A presentation on DNA is not out of place at Boston’s Museum of Science. “We extracted DNA from peas,” said Max, a young man in a white lab coat. “And learned about DNA models, including the helix.” What is unusual is Max’s age. He’s a sixth grader at Boston’s Washington Irving Middle School, and his presentation is part of Citizen Schools’ annual WOW! Event. At this showcase of student work, Max and other students presented their projects on DNA, robotic cars, app development, and other subjects to hundreds of adults, offering a window into Citizens Schools’ dynamic initiatives with middle school students across the country.

Watch this video to experience a WOW! presentation:

Extended Learning Time

Since 1995, Citizen Schools has been making major results-driven changes to the school day. Most schools operate on the conventional 8:00 a.m.–2:30 p.m. schedule, but Citizen Schools has encouraged an “extended learning time” (ELT) model, where the school day begins earlier and ends later. The Walmart Foundation recognized the value of this approach, and has helped support Citizen Schools to expand its reach. From Brooklyn to San Jose, Citizen Schools and its corps of 4,280 national volunteers run programs in 29 schools across seven states, serving 5,100 students in grades 6 through 8.


From the beginning, Citizen Schools recognized that after-school enrichment opportunities are driven by economics. For families able to afford them, academic tutoring, music lessons, sports, arts, and technology programs are all readily available. But the price of extracurriculars is steep, running thousands of dollars per child—prohibitively expensive for many low- and moderate-income families. The result is a gap in access to adult mentors, with students who participate in extracurricular lessons and courses receiving an average of 300 more hours of mentor contact annually than their less-privileged peers.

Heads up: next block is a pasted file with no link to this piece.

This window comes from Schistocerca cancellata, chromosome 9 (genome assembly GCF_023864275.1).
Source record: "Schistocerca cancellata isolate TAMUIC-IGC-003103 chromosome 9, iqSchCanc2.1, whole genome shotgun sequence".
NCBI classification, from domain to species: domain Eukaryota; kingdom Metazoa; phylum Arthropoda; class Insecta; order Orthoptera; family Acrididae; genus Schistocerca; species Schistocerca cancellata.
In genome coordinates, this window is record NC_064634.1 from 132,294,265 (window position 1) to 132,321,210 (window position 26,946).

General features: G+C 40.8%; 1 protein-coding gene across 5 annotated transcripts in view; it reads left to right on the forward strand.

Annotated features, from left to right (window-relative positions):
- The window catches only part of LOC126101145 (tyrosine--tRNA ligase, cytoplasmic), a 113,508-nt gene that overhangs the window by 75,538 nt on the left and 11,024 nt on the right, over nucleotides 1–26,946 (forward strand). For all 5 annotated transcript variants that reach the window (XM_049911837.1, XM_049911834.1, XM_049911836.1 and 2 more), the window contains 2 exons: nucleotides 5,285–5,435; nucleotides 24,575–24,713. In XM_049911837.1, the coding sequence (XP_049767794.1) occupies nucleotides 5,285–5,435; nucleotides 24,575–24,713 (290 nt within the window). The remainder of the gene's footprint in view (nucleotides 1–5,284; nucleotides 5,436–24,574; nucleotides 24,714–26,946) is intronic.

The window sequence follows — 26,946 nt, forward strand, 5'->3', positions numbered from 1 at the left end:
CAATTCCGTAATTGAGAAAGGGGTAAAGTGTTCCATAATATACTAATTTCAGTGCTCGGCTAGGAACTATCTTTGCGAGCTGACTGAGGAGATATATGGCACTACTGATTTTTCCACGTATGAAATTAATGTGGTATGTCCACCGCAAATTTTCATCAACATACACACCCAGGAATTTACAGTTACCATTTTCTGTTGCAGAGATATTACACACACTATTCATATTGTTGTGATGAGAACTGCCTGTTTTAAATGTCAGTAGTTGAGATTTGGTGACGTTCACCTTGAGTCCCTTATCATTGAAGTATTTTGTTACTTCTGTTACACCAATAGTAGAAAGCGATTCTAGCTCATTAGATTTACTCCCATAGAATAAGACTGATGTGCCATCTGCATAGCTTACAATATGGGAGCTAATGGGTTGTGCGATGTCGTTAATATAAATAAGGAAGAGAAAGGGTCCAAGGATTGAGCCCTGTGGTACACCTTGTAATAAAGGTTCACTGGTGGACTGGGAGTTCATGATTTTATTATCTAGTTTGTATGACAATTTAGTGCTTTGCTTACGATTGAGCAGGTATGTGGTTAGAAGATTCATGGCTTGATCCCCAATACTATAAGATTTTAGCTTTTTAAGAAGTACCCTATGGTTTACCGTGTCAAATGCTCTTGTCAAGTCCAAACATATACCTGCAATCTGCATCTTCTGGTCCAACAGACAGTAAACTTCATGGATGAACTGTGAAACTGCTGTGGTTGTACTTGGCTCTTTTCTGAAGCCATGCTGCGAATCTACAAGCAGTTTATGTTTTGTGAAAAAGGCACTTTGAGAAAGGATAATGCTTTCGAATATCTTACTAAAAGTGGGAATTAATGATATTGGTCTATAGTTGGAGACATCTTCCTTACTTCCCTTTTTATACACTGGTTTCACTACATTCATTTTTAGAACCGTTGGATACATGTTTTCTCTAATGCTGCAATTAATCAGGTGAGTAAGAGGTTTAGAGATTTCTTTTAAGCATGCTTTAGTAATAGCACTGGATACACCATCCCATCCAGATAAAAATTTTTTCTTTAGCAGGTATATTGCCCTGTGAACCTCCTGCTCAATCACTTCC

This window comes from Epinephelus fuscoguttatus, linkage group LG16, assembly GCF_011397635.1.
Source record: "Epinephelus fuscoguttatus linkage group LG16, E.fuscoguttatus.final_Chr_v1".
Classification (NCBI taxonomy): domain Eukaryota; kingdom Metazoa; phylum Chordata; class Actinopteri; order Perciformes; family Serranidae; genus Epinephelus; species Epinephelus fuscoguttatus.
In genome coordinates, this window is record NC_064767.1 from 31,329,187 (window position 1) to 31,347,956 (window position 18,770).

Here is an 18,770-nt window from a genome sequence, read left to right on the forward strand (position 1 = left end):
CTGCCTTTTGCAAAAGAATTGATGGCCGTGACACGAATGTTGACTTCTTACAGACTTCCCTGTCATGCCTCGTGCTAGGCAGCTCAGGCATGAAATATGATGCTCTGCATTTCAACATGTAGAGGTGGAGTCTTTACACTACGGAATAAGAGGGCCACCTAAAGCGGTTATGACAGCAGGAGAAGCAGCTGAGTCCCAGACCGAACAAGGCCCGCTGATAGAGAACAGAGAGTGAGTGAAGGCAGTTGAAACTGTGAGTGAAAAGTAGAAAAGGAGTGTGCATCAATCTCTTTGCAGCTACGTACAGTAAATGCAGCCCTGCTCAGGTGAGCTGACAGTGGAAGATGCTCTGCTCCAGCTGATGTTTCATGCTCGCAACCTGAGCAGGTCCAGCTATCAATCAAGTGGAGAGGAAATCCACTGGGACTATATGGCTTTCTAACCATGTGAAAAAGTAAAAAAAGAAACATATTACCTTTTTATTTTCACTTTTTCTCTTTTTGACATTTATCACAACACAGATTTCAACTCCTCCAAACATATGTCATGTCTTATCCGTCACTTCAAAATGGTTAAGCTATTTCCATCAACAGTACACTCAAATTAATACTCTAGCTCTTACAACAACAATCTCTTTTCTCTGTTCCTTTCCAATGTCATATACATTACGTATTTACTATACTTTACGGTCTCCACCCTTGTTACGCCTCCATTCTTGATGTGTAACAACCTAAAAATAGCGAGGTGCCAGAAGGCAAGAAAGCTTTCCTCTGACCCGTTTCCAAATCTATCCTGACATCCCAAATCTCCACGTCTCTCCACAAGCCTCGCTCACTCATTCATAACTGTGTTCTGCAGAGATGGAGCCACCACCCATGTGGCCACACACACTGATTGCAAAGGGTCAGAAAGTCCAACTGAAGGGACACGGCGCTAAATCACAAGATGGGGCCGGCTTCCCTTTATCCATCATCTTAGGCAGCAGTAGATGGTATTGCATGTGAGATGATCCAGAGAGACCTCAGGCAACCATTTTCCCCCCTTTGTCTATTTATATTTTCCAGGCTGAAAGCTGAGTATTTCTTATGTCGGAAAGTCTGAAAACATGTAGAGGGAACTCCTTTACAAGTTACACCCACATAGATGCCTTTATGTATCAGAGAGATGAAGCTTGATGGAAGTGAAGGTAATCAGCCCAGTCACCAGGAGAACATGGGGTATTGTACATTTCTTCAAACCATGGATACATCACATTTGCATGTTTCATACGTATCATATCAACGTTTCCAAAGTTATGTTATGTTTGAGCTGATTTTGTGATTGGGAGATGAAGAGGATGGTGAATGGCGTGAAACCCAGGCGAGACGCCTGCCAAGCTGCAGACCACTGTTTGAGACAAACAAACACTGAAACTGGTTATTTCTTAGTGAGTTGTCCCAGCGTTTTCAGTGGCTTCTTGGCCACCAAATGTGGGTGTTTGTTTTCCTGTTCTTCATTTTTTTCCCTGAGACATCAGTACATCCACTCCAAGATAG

Citizen Schools’ drive and purpose is to bridge the opportunity—and achievement—gap between low- and higher-income students. The ELT model of three added hours per day, four days per week, has shown tremendous results in academics, developmental growth, parent and community engagement, and improved school culture. Not surprisingly, student outcomes have improved significantly in schools that have partnered with Citizen Schools.

This 2010 report from NBC Nightly News provides a good overview of Citizen Schools’ approach.

Apprenticeships and Citizen Teachers

The founders of Citizen Schools recognized that there was a deep, rich, untapped resource surrounding every city school: professional adults. At the center of Citizen Schools’ programming are in-school apprenticeships run by such “Citizen Teachers.”